Children in hospital in Ireland–what do they eat and what do they weigh: a cross-sectional study
A. Flinn; A. P. Macken; W. Cullen; D. Leddin; C. Dunne; C. S. O'Gorman
Year of publication
BMC Res Notes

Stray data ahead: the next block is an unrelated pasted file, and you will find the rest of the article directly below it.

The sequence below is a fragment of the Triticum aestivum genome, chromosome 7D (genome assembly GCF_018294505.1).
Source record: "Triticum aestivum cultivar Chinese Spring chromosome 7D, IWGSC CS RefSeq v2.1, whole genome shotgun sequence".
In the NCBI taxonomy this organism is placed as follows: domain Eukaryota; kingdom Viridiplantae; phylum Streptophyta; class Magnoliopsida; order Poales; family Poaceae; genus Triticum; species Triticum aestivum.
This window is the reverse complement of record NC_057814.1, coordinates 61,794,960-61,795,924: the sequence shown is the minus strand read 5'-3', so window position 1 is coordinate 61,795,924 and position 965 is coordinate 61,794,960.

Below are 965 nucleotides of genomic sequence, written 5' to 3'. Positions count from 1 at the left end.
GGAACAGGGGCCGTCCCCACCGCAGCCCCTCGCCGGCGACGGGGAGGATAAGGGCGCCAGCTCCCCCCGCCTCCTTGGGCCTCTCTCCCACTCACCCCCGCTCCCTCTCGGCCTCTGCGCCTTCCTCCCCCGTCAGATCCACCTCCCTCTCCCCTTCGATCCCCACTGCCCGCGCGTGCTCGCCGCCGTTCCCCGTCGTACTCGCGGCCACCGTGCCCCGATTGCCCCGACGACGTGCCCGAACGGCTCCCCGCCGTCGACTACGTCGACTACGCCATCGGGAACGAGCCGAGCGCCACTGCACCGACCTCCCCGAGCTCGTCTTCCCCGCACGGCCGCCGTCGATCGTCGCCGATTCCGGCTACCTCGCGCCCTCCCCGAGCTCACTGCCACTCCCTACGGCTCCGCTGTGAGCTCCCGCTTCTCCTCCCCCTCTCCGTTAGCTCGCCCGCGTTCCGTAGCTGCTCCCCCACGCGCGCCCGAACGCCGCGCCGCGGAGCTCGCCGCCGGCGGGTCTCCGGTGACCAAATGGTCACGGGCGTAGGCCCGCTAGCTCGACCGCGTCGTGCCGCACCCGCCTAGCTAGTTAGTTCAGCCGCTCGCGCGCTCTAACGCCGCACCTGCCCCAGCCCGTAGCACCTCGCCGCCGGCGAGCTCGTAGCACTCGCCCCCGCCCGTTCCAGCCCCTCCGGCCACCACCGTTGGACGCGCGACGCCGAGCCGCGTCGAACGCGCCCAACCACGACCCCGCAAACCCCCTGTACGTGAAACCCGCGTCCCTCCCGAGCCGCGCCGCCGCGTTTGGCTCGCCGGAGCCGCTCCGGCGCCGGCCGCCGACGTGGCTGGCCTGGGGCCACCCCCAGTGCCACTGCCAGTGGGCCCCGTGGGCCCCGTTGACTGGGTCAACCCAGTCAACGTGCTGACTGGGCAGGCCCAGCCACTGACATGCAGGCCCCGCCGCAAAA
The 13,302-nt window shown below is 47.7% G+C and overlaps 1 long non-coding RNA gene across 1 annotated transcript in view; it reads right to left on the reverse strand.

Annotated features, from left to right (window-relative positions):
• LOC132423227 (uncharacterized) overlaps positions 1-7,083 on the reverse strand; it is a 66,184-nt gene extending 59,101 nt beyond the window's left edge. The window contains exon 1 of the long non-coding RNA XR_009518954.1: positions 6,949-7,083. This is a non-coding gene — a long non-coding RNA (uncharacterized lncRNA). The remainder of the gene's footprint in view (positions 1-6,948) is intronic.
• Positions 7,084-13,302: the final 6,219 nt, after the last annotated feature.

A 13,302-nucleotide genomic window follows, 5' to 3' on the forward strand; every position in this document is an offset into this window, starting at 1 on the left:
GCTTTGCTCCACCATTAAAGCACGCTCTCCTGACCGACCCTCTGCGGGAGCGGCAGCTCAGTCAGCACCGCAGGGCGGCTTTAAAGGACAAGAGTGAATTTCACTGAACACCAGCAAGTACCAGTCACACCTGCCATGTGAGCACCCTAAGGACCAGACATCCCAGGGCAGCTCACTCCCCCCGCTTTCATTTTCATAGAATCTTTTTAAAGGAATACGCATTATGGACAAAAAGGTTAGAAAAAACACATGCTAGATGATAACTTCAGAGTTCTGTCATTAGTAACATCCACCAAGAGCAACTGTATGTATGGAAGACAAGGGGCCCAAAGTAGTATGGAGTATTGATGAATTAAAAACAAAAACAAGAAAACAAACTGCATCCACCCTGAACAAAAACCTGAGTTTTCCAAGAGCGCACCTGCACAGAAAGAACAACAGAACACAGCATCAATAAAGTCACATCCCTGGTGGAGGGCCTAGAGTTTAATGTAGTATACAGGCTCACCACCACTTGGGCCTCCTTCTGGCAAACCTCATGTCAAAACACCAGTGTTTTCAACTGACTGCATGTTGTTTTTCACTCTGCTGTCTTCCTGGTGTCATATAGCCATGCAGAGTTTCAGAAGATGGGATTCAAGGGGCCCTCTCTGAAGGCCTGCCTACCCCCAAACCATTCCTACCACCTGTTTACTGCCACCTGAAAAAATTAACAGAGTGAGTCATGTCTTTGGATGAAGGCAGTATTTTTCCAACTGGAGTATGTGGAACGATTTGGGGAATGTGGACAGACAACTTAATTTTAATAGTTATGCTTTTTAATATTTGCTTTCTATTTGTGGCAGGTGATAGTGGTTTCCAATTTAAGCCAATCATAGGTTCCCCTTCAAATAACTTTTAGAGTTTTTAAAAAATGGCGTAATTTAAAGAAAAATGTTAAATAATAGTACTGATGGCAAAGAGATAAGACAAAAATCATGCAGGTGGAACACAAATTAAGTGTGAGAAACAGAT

Overweight and obesity is a growing problem in Ireland. Many parents are unaware when their child is overweight or obese. Our objectives were to examine parents' perceptions of a healthy diet and their children's BMI; and to evaluate the food offered to children in our paediatric in-patient unit. FINDINGS: A retrospective questionnaire was distributed to 95 patients and their families admitted over one month. Seventy-eight had BMI values calculated (42 males, 36 females). Twenty-one children (26.9%) were overweight/obese: 14/21 parents (66.7%) thought their child had a normal weight. Sixty percent of children served dinner in the hospital were given fried potatoes. Four had fruit/vegetables. Forty-six parents brought food into hospital, of these 14 brought purchased food. CONCLUSIONS: This study highlights the problem of child obesity in Ireland and parental underestimation of this problem. The nutritional value of food served to children in hospital needs to be improved and hospital admissions used as opportunities to promote healthy eating habits.